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Library receives grant for special project

America's Music

The University of North Georgia's Library Technology Center on the Dahlonega campus has received a $1,500 grant from the National Endowment for the Humanities to participate in an extension of the America’s Music: A Film History of Our Popular Music from Blues to Bluegrass to Broadway film project. As one of 32 institutions chosen for the project, UNG will host documentary screenings and scholar-led discussions tracing the history of American music in the 20th century.

The America’s Music project is a six-week series of public programs, including film screenings and a discussion series, focusing on the genres of music that arose in America during the 20th century. The films  in the series include work from such respected names in film and music as Martin Scorsese, Ken Burns, Quincy Jones, and Mac Wiseman. The films explore everything in American music from the Appalachian roots of bluegrass, the blues’ journey up the Mississippi,  the electric evolution of jazz, the eclectic history of rock ‘n’ roll, Broadway’s vibrant tenacity, and the phenomenal emergence of hip-hop.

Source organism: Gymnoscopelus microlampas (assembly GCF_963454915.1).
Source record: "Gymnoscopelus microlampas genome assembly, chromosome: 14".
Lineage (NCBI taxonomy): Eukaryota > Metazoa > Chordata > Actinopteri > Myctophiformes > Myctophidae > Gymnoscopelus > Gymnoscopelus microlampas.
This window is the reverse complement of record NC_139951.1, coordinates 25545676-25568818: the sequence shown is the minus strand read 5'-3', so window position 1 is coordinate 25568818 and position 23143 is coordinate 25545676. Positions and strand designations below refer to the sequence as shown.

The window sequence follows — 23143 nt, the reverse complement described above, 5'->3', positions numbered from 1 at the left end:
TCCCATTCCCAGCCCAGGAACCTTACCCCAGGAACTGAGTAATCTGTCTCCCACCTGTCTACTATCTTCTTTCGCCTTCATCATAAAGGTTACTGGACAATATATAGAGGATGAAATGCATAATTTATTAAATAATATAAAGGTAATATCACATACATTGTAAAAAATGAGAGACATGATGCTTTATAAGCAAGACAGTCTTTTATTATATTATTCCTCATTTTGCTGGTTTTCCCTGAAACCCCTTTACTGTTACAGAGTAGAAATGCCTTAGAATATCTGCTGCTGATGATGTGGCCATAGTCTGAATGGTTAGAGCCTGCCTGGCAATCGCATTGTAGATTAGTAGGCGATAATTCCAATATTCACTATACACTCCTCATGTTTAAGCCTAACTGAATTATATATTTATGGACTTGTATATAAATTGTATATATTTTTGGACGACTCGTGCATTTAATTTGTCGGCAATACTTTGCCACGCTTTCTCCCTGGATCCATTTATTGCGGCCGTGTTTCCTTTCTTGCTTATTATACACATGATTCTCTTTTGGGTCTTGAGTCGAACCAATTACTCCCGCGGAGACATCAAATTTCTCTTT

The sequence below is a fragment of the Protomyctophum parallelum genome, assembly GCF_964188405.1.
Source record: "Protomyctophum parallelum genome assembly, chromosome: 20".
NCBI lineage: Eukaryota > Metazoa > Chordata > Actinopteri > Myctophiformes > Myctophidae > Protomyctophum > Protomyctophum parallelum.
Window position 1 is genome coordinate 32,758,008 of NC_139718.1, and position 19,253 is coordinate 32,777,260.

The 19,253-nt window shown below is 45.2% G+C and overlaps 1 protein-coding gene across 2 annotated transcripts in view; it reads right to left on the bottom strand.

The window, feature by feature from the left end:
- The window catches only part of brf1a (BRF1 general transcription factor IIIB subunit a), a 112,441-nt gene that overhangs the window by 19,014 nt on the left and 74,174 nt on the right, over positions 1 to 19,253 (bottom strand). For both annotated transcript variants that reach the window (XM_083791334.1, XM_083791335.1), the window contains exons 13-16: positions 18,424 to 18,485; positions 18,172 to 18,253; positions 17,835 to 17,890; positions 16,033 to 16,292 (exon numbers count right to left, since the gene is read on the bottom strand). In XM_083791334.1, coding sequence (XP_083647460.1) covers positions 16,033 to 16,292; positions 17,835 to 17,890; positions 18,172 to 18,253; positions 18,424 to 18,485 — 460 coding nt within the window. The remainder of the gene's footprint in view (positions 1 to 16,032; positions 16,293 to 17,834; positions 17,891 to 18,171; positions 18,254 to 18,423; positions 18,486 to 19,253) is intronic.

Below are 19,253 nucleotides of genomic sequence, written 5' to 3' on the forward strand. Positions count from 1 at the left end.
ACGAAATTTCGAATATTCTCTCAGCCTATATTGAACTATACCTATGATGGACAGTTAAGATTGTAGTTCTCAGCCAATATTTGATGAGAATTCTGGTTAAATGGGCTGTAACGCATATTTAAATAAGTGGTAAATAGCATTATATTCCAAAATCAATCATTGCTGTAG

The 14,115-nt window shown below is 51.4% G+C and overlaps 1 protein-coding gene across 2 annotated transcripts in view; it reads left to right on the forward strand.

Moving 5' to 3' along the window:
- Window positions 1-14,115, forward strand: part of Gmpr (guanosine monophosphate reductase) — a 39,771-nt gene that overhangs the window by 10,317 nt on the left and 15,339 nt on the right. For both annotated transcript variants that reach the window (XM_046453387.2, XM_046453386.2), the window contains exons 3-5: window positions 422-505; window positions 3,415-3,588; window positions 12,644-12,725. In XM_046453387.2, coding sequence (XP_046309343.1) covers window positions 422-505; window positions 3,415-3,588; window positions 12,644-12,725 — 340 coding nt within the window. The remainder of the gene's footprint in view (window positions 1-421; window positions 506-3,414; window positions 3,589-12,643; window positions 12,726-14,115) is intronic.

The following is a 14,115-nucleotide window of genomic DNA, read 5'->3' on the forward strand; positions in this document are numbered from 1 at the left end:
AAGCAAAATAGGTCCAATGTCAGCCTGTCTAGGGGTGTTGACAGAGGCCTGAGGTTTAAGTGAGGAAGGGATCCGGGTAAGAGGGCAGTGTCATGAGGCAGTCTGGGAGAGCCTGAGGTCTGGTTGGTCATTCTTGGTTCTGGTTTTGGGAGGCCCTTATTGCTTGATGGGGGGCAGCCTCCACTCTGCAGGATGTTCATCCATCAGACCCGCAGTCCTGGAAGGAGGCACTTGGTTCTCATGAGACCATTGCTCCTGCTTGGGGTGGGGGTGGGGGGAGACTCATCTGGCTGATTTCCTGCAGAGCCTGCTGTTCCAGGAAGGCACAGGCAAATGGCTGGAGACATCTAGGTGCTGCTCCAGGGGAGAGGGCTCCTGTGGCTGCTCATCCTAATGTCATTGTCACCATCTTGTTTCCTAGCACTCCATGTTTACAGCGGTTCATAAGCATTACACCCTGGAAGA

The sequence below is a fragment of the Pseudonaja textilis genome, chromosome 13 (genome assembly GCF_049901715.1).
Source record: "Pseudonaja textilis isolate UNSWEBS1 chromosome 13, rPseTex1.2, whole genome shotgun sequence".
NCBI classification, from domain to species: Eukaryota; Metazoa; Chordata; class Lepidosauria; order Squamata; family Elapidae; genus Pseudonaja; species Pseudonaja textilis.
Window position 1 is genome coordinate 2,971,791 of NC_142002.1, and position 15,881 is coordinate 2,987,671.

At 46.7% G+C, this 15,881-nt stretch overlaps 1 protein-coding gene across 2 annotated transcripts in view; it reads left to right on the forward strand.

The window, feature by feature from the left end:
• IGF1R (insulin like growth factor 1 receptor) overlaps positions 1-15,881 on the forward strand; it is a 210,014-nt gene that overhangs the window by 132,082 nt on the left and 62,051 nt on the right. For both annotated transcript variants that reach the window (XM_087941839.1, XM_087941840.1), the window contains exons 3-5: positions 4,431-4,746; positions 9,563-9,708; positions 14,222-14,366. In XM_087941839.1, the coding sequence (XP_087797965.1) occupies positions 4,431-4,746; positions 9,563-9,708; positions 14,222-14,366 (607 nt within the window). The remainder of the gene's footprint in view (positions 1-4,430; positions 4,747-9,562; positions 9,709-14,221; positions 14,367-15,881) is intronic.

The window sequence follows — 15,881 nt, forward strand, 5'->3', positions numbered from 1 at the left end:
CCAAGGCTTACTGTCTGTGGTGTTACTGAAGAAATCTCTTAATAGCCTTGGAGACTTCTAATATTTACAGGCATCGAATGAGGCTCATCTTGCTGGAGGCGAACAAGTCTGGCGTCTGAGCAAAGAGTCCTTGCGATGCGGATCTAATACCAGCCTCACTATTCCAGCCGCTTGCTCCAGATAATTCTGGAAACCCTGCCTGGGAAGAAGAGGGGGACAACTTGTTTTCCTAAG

The film and performance series is scheduled for fall semester at UNG and will include these films:

  •           "Broadway: The American Musical"
  •           "From Mambo to Hip-Hop: A South Bronx Tale"
  •           "High Lonesome: The Story of Bluegrass Music"
  •           "The History of Rock and Roll"
  •           "International Sweethearts of Rhythm"
  •           Ken Burns' "Jazz"
  •           "Latin Music USA"
  •           "Martin Scorsese Presents The Blues"
  •           "Say Amen, Somebody"

The project was developed by the Tribeca Film Institute in collaboration with the National Endowment for the Humanities, the American Library Association Public Programs Office, and the Society for American Music.

America’s Music showcases the genres of music that are uniquely American and explore their connection to the history and geography of this country and, more importantly, their pronounced influence on the culture and people of America.

For more information on the project, as well as a complete list of included films and suggestions for additional readings, films, and discussion points on the topics covered, visit

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